You're newly arrived in Oslo and you've figured out the basics.
You located the local food shop and you've managed to find your way to work.
But now you're looking for that next little thing.
You're curious what else is out there?
What kinds of projects and activities are taking place nearby?
You've heard Oslo is meant to be a super cool place, so where's it all happening?!
These are the kinds of questions that Alina and I have been asking ourselves over the last little while and in this blog post we'd like to share a few of the interesting projects and places that we've discovered during only our short time here.
First off, a word of warning. Oslo is not the easiest place to move to as a non-Norwegian and it can seem difficult at times to feel like you're making much progress with integration within the culture. Obviously it helps if you have friendly flatmates and work colleagues who make a real effort to include you in all the goings-on (thanks guys!) but it's not all completely down to luck either.
Even though we've not been here long we've noticed that there appears to be plenty of groups and 'mini-communities' in which people are very welcoming to new and interested participants. One of the best examples of this are the people associated with the local cultural and agricultural project known as Losæter. Described as a "new cultural institution situated amongst the National Opera, the Munch Museum, Deichmanske Library and the National Stock Exchange. It hosts a range of groups who organize actions related to art, urban food production and the preservation of the commons." This all might seem a bit abstract from that description but when researching the project Alina and I discovered that there would be something called a 'Dugnadssuppe' taking place one evening after work so we decided to head along to find out more. What followed was a wonderful evening of picking and digging freshly grown food, preparing it, cooking it and then sharing it together with all the people who had gathered for this open event. We met a whole host of welcoming and interested people who were keen to share their stories and experiences as well as wanting to find out a little bit about us. It was a rare occurrence to find yourself sitting with a group of complete strangers, eating the same food and discussing all sorts of things as if you'd known each other for years (or at least much longer then only a couple of hours!). It reminded me that it's worth making the effort to put yourself out there, attend the event/gathering/meet-up that you've been thinking about, as it's only after taking that initial plunge that you realise how many great things there are going on in your local area and how great it feels to be be involved.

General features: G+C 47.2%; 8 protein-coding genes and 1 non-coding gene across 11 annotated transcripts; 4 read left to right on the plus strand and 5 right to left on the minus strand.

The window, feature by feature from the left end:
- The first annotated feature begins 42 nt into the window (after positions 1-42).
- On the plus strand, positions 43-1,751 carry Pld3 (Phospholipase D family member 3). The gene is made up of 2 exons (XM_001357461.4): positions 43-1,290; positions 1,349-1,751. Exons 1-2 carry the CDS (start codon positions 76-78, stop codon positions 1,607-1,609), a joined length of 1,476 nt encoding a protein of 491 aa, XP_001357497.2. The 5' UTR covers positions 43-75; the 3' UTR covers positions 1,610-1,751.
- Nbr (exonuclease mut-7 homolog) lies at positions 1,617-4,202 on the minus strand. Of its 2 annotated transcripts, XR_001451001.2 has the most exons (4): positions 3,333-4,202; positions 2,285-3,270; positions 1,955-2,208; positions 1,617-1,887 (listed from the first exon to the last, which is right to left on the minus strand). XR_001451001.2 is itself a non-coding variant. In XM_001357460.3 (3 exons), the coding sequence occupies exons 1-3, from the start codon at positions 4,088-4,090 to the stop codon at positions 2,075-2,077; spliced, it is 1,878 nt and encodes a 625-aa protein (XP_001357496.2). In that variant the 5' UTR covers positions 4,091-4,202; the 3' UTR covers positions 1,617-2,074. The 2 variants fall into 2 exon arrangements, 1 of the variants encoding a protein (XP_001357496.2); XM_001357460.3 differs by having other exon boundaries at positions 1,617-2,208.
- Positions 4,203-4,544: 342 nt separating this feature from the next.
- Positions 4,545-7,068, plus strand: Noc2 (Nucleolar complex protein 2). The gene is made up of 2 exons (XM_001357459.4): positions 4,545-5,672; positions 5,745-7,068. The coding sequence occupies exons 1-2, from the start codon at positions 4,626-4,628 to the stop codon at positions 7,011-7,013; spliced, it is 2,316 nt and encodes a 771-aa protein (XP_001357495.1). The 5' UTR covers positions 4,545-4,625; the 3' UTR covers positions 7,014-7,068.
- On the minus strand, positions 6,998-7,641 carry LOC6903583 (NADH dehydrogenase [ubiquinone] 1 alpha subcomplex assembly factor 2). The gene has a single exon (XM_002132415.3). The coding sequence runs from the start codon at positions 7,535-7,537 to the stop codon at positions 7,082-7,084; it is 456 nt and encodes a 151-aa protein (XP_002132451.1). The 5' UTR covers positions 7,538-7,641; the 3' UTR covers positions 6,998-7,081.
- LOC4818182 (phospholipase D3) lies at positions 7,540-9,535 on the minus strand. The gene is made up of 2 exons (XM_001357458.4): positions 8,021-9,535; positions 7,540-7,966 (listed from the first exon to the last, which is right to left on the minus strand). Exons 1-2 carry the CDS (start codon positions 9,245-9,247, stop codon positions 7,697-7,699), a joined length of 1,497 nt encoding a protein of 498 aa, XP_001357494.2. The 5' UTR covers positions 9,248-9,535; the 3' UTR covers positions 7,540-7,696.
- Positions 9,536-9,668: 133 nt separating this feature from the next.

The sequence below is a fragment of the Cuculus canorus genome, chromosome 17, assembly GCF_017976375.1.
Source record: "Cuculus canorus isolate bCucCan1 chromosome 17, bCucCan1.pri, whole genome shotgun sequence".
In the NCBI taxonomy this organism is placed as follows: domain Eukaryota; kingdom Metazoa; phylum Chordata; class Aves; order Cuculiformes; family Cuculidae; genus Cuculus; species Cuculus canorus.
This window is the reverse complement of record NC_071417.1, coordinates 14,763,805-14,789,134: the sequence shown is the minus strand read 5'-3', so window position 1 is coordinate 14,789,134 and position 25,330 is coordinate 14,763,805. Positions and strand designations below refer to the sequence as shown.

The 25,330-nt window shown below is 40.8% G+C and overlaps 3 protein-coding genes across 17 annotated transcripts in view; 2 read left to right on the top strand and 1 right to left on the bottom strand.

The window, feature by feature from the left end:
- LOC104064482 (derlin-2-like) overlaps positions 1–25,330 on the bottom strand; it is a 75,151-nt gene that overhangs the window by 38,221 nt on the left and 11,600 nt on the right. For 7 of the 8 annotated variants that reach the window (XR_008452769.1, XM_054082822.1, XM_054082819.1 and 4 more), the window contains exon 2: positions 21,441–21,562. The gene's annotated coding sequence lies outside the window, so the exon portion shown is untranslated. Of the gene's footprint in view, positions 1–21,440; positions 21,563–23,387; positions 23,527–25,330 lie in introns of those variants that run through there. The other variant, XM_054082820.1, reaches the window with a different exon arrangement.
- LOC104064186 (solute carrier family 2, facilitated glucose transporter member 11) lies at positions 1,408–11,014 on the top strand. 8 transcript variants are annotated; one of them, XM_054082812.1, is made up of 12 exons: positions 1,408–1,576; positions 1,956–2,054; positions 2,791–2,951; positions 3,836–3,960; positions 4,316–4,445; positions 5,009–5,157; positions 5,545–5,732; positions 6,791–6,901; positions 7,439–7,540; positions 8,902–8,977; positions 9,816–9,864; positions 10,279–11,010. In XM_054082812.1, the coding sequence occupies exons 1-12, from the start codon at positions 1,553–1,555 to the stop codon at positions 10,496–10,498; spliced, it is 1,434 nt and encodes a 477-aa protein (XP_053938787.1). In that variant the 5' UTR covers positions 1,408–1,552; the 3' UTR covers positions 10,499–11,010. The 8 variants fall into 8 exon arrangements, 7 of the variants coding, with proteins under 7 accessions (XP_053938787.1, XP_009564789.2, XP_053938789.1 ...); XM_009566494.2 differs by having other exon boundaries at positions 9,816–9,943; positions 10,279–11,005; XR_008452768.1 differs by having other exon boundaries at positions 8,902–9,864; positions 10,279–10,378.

Of course, getting involved in a community project isn't everyone's idea of fun but don't worry - Oslo will provide!
There are a whole host of easily-accessible locations which are great for a day out or repeat visits if they really take your fancy. A few that we can vouch for include:
- A day out at Sognsvann Lake (and surrounding area). You can get the Metro (or the 'T-Bane' as its known in Oslo) to the end of one of the lines and then it's a short walk to the lake itself. It's pretty popular on sunny days so don't be surprised if you see plenty of runners or parents with pushchairs on the main path around the lake. I would recommend leaving the main path however and meeting up with one of the many DNT tracks (previously mentioned here) that criss-cross the local area. You will quickly feel like you're far away from the crowds and you'll come across all sorts of interesting sights from secluded lakes to edible mushrooms and blueberries.
- A trip (and a swim) to Oslo's new Seawater Pool at Sørenga. We must confess that we haven't actually tried this out properly but we've both walked past this new ultra-modern swimming area a couple of times and it does look inviting. [Note that this is right next to the area where you'll also find the Losæter project - so why not take a towel and check them both out at once]
- Visit the Future Library! This is really cool, if slightly difficult to get your head around, but if you're into big, strange ideas (or time travel for that matter) then this is for you. Basically, "a thousand trees have been planted in Nordmarka, a forest just outside Oslo, which will supply paper for a special anthology of books to be printed in one hundred years time. Between now and then, one writer every year will contribute a text, with the writings held in trust, unpublished, until 2114." Pretty cool right?! Or perhaps a bit crazy, or maybe both. I haven't decided yet. Anyway, the beginnings of that forest can be found just outside Oslo and if you're interested is definitely worth a visit. Details about how to find it can be found here.
- Volunteer! Since we've arrived there seems to have been an event, festival or exhibition nearly every weekend and all of these things can't happen without people power. So far I've only been enjoying these events as a visitor but I'm looking forward to getting more closely involved by volunteering with the upcoming Oslo World Music Festival. I was drawn to it because of its focus on internationality, world music and its theme for 2016 which is 'Forbidden Songs', although it may also have something to do with the fact that one of our flatmates is helping run the event... Anyhow, it feels like it'll be an amazing event with some super musicians (seriously, check them out).
- Oh yeah, and if you're still struggling to find things to do or places to go then another good resource is Oslo's USE IT map. I can strongly recommend this great map as it's filled with recommendations which actually seem to correspond with what local people say!
So I think that's all from me for now. Alina and I are off to our EVS On-Arrival Seminar next week located in Balestrand on the beautiful West Coast so you can understand our excitement!
Written by Doug